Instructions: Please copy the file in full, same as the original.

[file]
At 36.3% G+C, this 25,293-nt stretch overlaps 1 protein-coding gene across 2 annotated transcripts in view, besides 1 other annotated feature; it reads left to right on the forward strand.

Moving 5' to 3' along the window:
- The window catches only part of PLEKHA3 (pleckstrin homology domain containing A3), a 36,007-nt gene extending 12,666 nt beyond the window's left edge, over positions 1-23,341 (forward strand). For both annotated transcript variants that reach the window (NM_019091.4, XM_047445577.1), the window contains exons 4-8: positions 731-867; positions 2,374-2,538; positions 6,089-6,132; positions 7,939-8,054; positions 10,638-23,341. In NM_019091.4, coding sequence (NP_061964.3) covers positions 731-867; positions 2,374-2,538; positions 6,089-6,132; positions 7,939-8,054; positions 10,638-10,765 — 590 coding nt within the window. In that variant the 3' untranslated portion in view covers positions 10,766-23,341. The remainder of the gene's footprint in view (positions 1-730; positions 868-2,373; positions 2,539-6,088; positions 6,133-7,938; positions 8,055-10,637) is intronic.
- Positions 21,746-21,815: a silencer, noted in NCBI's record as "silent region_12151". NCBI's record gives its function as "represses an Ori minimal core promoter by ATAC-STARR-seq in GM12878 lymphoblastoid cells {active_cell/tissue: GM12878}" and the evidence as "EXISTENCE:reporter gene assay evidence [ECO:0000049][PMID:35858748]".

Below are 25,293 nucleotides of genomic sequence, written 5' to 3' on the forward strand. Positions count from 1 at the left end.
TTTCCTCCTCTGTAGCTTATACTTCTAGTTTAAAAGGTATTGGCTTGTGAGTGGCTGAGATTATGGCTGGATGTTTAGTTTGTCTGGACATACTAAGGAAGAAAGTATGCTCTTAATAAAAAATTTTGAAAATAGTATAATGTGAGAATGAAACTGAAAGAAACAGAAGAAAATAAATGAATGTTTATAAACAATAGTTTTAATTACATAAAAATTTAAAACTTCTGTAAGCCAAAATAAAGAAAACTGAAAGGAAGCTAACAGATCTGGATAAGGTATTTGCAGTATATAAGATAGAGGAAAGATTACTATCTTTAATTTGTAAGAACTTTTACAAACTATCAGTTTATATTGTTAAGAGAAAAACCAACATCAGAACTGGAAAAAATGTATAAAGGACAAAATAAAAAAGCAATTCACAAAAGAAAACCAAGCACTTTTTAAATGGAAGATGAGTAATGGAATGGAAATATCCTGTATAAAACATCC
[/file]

At 36.3% G+C, this 25,293-nt stretch overlaps 1 protein-coding gene across 2 annotated transcripts in view, besides 1 other annotated feature; it reads left to right on the forward strand.

Moving 5' to 3' along the window:
- The window catches only part of PLEKHA3 (pleckstrin homology domain containing A3), a 36,007-nt gene extending 12,666 nt beyond the window's left edge, over positions 1-23,341 (forward strand). For both annotated transcript variants that reach the window (NM_019091.4, XM_047445577.1), the window contains exons 4-8: positions 731-867; positions 2,374-2,538; positions 6,089-6,132; positions 7,939-8,054; positions 10,638-23,341. In NM_019091.4, coding sequence (NP_061964.3) covers positions 731-867; positions 2,374-2,538; positions 6,089-6,132; positions 7,939-8,054; positions 10,638-10,765 — 590 coding nt within the window. In that variant the 3' untranslated portion in view covers positions 10,766-23,341. The remainder of the gene's footprint in view (positions 1-730; positions 868-2,373; positions 2,539-6,088; positions 6,133-7,938; positions 8,055-10,637) is intronic.
- Positions 21,746-21,815: a silencer, noted in NCBI's record as "silent region_12151". NCBI's record gives its function as "represses an Ori minimal core promoter by ATAC-STARR-seq in GM12878 lymphoblastoid cells {active_cell/tissue: GM12878}" and the evidence as "EXISTENCE:reporter gene assay evidence [ECO:0000049][PMID:35858748]".

Below are 25,293 nucleotides of genomic sequence, written 5' to 3' on the forward strand. Positions count from 1 at the left end.
TTTCCTCCTCTGTAGCTTATACTTCTAGTTTAAAAGGTATTGGCTTGTGAGTGGCTGAGATTATGGCTGGATGTTTAGTTTGTCTGGACATACTAAGGAAGAAAGTATGCTCTTAATAAAAAATTTTGAAAATAGTATAATGTGAGAATGAAACTGAAAGAAACAGAAGAAAATAAATGAATGTTTATAAACAATAGTTTTAATTACATAAAAATTTAAAACTTCTGTAAGCCAAAATAAAGAAAACTGAAAGGAAGCTAACAGATCTGGATAAGGTATTTGCAGTATATAAGATAGAGGAAAGATTACTATCTTTAATTTGTAAGAACTTTTACAAACTATCAGTTTATATTGTTAAGAGAAAAACCAACATCAGAACTGGAAAAAATGTATAAAGGACAAAATAAAAAAGCAATTCACAAAAGAAAACCAAGCACTTTTTAAATGGAAGATGAGTAATGGAATGGAAATATCCTGTATAAAACATCC